- The new CEO of Microsoft has made an encouraging first step.
- The company can take additional steps to unlock shareholder value.
- The shares are attractively valued especially if the new CEO shakes up how Microsoft does business.
"Don't find fault, find a remedy." - Henry Ford
Microsoft (NASDAQ:MSFT) rose some 4% yesterday to touch highs not seen since before the internet bust. The driver of the rise was an announcement that Microsoft will make its Office software available and compatible for Apple's (NASDAQ:AAPL) iPad. The software apps will require an Office 365 subscription.
I think this is an encouraging initial move for Microsoft's new CEO, Satya Nadella. Although being available for the iPad only means a possible $2B to $3B in additional annual revenue for Mr. Softie, it is a good first step towards positioning Microsoft as a mobile and cloud first company.
It also shows the new CEO is not afraid to do business in a different way as this collaboration with a major competitor has been a "sacred cow" that just was not done under Stephen Ballmer. Here are a few more "suggestions" for Mr. Nadella from a long-time shareholder:
- Ditch the Surface. It has a tiny market share, is a low margin business and puts the company in competition with some of its OEMs as well. Apple has won this battle as Microsoft missed the move to tablets and has never been able to crack the code for selling consumer devices outside the Xbox.
- Buying Nokia's (NYSE:NOK) handset business was Mr. Ballmer's last splash so the new CEO is probably stuck trying to integrate it into Microsoft as seamlessly as possible. However, if the business cannot garner a respectable 10% to 15% market share over the next two years, it will be time to jettison this business as well.
- If Microsoft acts on my first two suggestions, it also should spin off its Xbox business. This will leave the company as a pure software play which should result in better overall margins and a higher multiple awarded from investors.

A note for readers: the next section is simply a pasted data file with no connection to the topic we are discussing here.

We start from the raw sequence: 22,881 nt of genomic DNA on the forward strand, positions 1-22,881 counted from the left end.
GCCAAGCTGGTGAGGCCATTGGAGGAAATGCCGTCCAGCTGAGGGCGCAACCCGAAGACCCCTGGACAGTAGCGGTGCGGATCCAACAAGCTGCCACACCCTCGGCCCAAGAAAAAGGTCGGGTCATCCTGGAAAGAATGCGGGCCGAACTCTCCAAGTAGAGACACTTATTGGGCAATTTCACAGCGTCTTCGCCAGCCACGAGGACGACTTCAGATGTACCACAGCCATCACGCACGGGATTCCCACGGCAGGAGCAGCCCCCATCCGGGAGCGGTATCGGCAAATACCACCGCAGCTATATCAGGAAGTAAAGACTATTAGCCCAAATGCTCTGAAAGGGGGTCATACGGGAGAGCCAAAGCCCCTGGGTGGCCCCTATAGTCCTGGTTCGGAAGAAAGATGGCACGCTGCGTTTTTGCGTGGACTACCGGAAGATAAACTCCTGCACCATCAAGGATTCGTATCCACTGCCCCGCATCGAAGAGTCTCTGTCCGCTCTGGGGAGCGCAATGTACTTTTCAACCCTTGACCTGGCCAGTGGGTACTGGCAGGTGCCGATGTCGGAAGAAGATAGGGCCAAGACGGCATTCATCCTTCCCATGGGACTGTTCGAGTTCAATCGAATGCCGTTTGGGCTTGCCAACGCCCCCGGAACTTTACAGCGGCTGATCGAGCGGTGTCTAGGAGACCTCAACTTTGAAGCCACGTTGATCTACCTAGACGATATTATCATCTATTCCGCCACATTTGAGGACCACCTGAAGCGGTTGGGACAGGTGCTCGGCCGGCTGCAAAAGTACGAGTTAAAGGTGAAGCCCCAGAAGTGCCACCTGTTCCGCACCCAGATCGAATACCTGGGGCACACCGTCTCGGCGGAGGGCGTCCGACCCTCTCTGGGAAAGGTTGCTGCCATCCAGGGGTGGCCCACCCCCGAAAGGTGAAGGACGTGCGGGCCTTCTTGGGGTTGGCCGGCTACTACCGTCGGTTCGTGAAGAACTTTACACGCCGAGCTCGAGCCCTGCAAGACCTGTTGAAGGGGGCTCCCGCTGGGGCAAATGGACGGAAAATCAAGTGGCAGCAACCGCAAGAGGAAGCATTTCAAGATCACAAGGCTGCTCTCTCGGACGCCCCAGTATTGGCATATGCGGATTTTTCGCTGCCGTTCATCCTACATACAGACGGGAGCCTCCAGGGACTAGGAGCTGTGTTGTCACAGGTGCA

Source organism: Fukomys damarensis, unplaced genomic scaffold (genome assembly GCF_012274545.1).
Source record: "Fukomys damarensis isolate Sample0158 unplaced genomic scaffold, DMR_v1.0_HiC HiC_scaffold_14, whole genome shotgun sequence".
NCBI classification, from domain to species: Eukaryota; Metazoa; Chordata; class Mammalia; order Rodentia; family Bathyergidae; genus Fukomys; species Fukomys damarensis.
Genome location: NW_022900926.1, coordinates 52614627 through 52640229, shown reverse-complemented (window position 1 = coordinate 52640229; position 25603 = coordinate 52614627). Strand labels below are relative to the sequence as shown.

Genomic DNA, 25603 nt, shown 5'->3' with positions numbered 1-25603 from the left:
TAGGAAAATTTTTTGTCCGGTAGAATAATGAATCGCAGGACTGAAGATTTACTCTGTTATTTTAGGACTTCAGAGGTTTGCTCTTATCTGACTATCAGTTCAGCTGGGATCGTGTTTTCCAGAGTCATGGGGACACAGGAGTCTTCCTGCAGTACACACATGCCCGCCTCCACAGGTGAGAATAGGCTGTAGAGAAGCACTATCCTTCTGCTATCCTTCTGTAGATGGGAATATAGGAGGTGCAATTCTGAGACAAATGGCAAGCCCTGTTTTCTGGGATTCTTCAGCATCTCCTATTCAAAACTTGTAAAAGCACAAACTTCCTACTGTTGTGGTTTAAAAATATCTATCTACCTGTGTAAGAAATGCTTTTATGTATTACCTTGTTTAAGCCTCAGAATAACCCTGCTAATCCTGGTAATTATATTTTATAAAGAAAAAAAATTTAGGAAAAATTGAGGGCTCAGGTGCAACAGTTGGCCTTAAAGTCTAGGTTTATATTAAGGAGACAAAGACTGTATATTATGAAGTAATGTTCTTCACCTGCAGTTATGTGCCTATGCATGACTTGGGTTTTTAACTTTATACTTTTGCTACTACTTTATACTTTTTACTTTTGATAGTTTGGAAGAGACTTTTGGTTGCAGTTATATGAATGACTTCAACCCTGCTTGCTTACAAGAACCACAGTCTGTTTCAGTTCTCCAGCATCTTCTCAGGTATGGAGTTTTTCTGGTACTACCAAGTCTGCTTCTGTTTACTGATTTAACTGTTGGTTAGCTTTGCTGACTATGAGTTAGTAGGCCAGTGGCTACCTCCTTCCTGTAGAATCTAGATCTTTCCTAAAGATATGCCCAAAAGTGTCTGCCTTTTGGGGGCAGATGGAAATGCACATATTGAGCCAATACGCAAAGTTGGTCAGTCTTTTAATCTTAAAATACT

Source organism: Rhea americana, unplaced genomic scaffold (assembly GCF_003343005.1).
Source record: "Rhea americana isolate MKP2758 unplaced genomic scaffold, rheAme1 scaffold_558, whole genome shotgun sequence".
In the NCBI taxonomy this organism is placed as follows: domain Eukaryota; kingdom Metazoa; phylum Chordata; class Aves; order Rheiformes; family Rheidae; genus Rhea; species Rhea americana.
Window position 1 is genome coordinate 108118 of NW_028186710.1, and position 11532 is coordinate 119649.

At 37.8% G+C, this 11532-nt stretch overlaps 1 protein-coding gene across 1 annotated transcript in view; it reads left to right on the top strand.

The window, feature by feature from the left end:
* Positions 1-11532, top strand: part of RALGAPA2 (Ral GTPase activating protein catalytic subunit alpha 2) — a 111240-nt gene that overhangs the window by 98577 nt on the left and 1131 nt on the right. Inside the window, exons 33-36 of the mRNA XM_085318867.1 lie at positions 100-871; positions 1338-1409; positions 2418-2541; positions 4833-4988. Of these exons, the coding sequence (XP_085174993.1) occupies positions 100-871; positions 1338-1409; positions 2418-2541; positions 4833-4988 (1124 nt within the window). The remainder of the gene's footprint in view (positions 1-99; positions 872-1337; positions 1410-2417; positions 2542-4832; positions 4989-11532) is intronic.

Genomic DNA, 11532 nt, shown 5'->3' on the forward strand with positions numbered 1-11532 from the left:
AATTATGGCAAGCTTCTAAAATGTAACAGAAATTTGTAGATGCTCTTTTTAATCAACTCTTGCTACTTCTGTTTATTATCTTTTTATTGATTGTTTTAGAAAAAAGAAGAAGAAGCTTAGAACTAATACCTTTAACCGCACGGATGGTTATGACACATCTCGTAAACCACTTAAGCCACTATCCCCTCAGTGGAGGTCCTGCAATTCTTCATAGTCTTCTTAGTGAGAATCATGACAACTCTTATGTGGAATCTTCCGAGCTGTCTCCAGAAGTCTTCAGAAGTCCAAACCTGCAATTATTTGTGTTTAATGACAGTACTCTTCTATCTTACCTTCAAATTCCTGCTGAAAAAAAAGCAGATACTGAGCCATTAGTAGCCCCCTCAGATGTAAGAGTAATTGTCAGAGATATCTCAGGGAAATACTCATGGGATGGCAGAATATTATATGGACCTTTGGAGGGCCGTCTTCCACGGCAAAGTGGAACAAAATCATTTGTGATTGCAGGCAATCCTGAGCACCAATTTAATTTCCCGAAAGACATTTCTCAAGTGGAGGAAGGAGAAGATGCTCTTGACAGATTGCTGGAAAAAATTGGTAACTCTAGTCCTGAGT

- The iPad is a good first step, but more is needed to focus investors on the company's burgeoning "cloud businesses." Both Azure and Office 365 doubled sales over the last year and are now both billion dollar revenue businesses. Microsoft is now the second largest cloud software developer by revenue, but few investors understand or have rewarded this development.
I am encouraged by Mr. Nadella's first step and hope he can continue to make shareholder friendly moves. He has a lot to work with. The company has an AAA credit rating and over $60B in net cash and marketable securities on the balance sheet. In addition to its fast growing cloud businesses, both Windows license sales and server software revenues are growing in the low teens.
More importantly, Mr. Nadella has the benefit of timing. Unlike Mr. Ballmer who was appointed at the end of the internet boom when the stock had sky high valuations, Mr. Nadella begins his tenure with the stock attractively valued. The shares go for 14.5x trailing earnings and seeing revenues grow in the 6% to 9% annual range. This overall market is selling at ~17x trailing earnings and analysts expect the S&P 500 to produce only 4% sales growth in 2014.
Throw in an almost three percent yield (2.9%) and the stock still looks attractive in an increasing volatile market. If Mr. Nadella continues to shake up how Microsoft does business, it could be a very rewarding few years for its long suffering shareholders.